Tag Archives: Islamophobia
I first learned about the incident through a tweet from Boston-based journalist Omar Sacirbey: “Did you hear we caught a terrorist last week?” And I said to myself: “Why, no, I did not.” In fact, most probably, much of the nation did not hear about the terrorist that was caught in the Houston area on March 27.
It really defies logic that people with clear anti-Muslim bias purport themselves as being “experts on Islam” and teach courses to law enforcement agencies about counter-terrorism. The latest of these is John Guandolo, who is described by the Southern Poverty Law Center as a “notorious Muslim-basher and conspiracy theorist.”
Moscow Mayor Sergei Sobyanin recently said he did not want any more mosques being built in his city, claiming it would attract more Muslims. Such open displays of Islamophobia have been echoed elsewhere in Russia and show a deep rooted problem in the city of Moscow, which currently has a Muslim population of two million residents.
Reza Aslan, Middle East Commentator for NPR, Muslim Affairs Analyst, and author of “No god but God: the Origins, Evolution, and Future of Islam” spoke at Elmhurst College on February 14 about his most recent book “Zealot: The Life and Times of Jesus of Nazareth”. The lecture was six months after his book was published and after his infamous interview with Fox News anchor Lauren (“You’re a Muslim, so why did you write a book about the founder of Christianity?”) Green. His answer to her and to all the conservative pundits was “I am a scholar of religions with four degrees, including one in the New Testament, and fluency in biblical Greek, who has been studying the origins of Christianity for two decades, who also just happens to be a Muslim.” So how has Aslan’s message changed after six months of interviews and lectures?
By Susy Palmer
January 30th is Fred Korematsu Day, which calls to mind a part of United States history that is too often forgotten. In February 1942, President Franklin D. Roosevelt issued Executive Order 9066, which stripped Japanese-Americans of their $2.7 billion net income, their dignity, as well as their constitutional freedom in the United States by forcing them into internment camps. The forced internment of American citizens of Japanese descent was an act of fear, but Fred Korematsu is commended because he chose to act out of courage. He refused to be interned, and as a result, brought about one of the most important civil rights cases in United States history, Korematsu v. United States (1944). In this landmark case, the government deemed Executive Order 9066 constitutional, upholding the exclusion order. Supreme Court Justice Antonin Scalia has ranked Korematsu alongside Dred Scott, the 1857 decision that black slaves were property and not citizens, as among “the court’s most shameful blunders.”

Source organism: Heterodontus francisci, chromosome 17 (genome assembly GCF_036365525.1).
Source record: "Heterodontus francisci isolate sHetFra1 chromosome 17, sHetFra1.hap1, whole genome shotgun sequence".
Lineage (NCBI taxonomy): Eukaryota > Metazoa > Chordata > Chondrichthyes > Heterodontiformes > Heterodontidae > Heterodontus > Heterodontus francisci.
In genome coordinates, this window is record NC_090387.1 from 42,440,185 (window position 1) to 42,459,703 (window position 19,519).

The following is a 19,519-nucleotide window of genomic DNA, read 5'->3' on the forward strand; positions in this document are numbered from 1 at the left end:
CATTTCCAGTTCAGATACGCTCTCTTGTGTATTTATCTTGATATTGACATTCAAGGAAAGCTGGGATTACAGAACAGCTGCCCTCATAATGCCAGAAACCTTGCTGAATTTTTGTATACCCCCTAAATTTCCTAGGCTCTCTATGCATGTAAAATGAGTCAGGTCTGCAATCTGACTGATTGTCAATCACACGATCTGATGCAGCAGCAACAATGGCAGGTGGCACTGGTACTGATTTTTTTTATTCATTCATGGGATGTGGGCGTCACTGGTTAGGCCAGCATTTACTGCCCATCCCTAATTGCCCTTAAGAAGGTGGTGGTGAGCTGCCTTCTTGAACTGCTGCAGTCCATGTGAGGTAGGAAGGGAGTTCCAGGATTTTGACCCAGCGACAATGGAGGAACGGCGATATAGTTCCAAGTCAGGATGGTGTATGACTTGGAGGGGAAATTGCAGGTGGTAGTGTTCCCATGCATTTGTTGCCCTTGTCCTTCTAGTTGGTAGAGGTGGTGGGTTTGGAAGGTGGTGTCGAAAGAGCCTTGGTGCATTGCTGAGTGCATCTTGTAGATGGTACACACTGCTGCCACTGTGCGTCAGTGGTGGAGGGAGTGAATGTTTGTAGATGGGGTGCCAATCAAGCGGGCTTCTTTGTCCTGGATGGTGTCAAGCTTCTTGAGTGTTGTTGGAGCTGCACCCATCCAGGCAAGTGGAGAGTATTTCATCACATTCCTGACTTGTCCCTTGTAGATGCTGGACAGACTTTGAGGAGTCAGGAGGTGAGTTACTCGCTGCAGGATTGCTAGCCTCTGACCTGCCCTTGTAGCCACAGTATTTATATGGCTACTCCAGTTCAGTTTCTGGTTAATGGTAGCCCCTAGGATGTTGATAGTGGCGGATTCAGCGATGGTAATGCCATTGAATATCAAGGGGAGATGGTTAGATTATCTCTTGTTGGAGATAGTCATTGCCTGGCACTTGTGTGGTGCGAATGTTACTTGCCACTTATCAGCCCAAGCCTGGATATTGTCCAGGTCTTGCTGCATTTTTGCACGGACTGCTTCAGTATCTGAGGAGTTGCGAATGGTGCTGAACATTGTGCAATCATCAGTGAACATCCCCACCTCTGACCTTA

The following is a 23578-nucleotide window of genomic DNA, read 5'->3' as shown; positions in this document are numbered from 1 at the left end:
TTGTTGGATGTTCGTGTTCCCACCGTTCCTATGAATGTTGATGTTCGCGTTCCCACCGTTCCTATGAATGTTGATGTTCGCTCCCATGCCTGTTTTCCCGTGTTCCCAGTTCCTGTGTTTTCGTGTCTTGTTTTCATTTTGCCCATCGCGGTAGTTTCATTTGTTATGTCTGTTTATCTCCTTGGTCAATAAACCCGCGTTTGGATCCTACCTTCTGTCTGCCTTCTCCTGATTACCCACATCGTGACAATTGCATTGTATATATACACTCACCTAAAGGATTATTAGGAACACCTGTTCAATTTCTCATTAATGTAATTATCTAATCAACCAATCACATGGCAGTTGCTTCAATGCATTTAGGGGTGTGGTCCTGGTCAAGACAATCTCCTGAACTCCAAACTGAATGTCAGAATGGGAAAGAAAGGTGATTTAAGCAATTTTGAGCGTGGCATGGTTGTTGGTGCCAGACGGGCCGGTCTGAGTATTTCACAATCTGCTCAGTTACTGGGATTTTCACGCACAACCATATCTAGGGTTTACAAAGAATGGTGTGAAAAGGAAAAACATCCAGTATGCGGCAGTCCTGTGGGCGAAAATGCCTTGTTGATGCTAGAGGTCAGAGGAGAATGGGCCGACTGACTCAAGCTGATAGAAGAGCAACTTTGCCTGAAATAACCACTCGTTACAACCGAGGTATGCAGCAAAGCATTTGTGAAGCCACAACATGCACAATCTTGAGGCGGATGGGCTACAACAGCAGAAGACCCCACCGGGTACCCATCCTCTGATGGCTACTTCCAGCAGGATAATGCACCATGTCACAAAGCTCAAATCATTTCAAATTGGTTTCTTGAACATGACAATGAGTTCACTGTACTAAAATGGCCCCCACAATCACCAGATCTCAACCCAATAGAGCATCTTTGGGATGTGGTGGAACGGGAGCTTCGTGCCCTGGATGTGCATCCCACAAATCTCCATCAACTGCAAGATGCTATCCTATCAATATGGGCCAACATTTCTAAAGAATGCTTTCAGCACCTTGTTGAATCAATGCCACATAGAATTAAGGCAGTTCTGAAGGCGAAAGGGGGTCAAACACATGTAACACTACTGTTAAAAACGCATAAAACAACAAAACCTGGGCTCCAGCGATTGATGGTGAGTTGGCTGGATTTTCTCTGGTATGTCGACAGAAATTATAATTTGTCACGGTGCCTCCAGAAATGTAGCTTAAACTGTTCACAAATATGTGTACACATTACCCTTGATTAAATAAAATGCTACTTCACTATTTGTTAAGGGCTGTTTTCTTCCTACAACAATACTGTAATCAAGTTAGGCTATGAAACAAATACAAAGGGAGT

“America is a nation of nations, made up of people from every land, of every race and practicing every faith. Our diversity is not a source of weakness; it is a source of strength, it is a source of our success.” — U.S. Secretary of State Colin Powell
Coca-Cola aired a Super Bowl commercial on February 2 that sparked a rage on social networking sites such as Twitter and Facebook. The ad featured the patriotic song “America the Beautiful” in many different languages. The ad also presented actors from various ethnic backgrounds and religions.
Chicago Monitor Editor Agnieszka Karoluk interviewed Qasim Rashid about his 2013 book, “The Wrong Kind of Muslim: An Untold Story of Persecution and Perseverance”. The Wrong Kind of Muslim is the first book of its kind. It relates these untold accounts of persecution and torture, directly from those living and dying under Pakistan’s oppressive regimes. This book gives voice to their forced silence. A silence which, if broken, is punishable with arrest, fine, or death.
By Chicago Monitor Editorial Team
The Muslims are Coming!, directed by Dean Obeidallah and Negin Farsad, is part mockumentary, part adventure story. The movie provides a compelling portrait of a roguish group of Muslim comedians who bring their stand up show to venues across the Southern United States and the reactions they receive from audiences and interactions on the street.
The movie includes interviews with star comedic geniuses: Jon Stewart, David Cross, Janeane Garofalo, Aasif Mandvi and Lewis Black. The message is simple: Muslims are like you and me, they laugh and they cry and they can be pretty damn funny!
Protests continue in Santiago, Chile, where hundreds of thousands of activists have taken to the streets to protest the Chilean government. Though the country has been economically prosperous and relatively stable for many years, demonstrations have continued to signal public dissatisfaction with certain government policies. Protesters in the capital are demanding that the government address their wide range of concerns, including education reform, environmental issues, gay rights, Monsanto, and the rights of indigenous populations.